PITTSBURGH — Channel 11 News is committed to keeping you informed about the coronavirus, the impact on our community and your lives. Below you’ll find all of today’s updates, including the latest numbers and information from local and state officials.
We’re also covering positive stories in our communities. You can find the most recent ones HERE.
UPDATE 9:32 p.m.: Rivers Casino has announced that it is furloughing most of its employees starting next week, and those remaining will be taking pay cuts.
The casino has been closed since March 15.
“This was an extremely difficult decision and one we desperately hoped to avoid,” said Greg Carlin, CEO of Rivers Casino.
A statement from Rivers said the furloughs are expected to last through June 30, and during that time employees will maintain their health benefits.
UPDATE 4:40 p.m.: The Port Authority has announced that it is now limiting the number of riders per bus / light rail train.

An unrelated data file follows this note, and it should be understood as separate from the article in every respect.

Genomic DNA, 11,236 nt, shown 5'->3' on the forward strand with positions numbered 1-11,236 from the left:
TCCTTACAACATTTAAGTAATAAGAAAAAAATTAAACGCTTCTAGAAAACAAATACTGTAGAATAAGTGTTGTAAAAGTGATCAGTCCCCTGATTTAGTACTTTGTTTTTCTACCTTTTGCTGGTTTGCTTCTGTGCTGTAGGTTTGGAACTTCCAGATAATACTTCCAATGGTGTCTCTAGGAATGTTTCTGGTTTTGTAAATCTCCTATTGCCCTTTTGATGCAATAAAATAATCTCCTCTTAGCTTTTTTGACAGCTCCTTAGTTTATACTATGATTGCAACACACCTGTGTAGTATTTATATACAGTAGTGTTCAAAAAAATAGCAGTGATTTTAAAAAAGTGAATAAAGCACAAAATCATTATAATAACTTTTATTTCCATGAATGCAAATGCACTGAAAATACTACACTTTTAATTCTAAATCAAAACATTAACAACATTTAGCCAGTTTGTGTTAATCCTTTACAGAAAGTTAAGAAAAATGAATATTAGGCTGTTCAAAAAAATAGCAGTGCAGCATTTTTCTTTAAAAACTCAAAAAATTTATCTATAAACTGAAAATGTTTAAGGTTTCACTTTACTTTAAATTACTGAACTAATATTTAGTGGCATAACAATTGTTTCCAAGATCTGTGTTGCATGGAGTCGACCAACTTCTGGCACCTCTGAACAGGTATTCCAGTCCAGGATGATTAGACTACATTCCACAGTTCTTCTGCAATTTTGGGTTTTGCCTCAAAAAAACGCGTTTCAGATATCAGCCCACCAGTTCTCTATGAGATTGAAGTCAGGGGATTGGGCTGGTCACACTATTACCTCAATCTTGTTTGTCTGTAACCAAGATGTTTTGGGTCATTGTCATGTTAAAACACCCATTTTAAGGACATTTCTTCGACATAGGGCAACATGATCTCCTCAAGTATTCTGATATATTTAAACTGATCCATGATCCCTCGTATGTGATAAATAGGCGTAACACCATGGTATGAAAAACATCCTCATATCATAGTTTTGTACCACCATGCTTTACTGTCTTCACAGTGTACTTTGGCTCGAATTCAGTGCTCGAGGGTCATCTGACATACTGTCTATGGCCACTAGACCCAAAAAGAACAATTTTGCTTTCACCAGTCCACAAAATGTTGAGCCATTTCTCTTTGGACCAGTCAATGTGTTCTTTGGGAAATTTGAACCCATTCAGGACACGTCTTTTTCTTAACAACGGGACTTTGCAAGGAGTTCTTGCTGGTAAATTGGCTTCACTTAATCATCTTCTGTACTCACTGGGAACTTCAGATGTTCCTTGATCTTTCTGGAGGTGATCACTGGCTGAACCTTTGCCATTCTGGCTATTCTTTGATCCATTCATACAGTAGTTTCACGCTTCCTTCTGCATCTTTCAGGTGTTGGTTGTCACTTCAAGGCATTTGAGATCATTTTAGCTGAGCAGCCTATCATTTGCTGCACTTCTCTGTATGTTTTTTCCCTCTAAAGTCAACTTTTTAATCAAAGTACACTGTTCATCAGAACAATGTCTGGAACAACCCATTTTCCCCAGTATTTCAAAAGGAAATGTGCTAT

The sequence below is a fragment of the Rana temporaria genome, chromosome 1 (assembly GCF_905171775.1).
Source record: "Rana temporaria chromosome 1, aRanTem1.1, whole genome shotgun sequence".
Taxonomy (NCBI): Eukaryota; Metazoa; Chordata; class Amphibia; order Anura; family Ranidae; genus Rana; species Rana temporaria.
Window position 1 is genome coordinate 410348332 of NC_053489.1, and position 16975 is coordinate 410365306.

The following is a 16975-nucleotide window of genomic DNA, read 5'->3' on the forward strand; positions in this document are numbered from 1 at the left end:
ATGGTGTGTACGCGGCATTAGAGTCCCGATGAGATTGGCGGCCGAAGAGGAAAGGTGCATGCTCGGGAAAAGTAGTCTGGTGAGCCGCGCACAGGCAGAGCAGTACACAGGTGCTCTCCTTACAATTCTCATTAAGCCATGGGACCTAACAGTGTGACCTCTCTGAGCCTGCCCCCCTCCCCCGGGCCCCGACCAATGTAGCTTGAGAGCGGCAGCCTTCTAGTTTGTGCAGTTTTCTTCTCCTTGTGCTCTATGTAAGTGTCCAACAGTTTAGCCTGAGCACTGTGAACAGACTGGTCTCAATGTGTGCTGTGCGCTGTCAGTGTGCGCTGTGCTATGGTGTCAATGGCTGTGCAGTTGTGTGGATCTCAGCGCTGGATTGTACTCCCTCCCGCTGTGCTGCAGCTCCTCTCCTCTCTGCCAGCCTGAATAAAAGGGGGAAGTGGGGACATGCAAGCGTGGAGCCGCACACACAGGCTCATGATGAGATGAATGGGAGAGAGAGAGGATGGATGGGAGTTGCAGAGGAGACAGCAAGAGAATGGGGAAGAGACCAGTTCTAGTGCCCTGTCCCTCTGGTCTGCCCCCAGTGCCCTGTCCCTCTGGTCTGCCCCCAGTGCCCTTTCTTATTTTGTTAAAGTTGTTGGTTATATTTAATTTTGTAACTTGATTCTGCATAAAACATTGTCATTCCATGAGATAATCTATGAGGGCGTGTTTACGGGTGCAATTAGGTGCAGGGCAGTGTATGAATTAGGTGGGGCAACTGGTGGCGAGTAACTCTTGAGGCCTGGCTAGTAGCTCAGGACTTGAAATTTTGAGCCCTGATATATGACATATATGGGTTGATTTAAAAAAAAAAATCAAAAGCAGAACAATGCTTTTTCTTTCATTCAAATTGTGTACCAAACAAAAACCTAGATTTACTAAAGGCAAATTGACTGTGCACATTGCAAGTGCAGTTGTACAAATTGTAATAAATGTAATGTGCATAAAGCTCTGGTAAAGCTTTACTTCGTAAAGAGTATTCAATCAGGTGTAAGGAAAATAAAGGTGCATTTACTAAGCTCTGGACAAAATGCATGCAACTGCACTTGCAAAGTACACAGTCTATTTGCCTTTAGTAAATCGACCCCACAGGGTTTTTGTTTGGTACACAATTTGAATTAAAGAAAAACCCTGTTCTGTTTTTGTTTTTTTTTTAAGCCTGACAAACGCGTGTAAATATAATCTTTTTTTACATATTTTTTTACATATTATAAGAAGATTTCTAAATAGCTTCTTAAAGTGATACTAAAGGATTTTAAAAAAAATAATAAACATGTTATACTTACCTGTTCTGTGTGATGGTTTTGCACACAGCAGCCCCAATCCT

This is done in an effort to allow social distancing and help prevent the spread of coronavirus.
- No more than 10 riders will be permitted on a 35-foot bus at one time
- No more than 15 riders will be permitted on a 40-foot bus at one time
- No more than 25 riders will be permitted on a 60-foot articulated bus or light rail vehicle at one time
The Port Authority said drivers have been ordered to not pick up additional passengers if their vehicle is at capacity, and it said extra vehicles are available if needed.
“First and foremost, we’re asking riders who don’t have to be on our vehicles to stay home,” Port Authority CEO Katharine Kelleman said. “There are a lot of essential workers keeping our region going right now and it’s important that they have a seat. Please stay off transit unless you’re heading to or from an essential job, or you’re traveling to the grocery store or pharmacy.”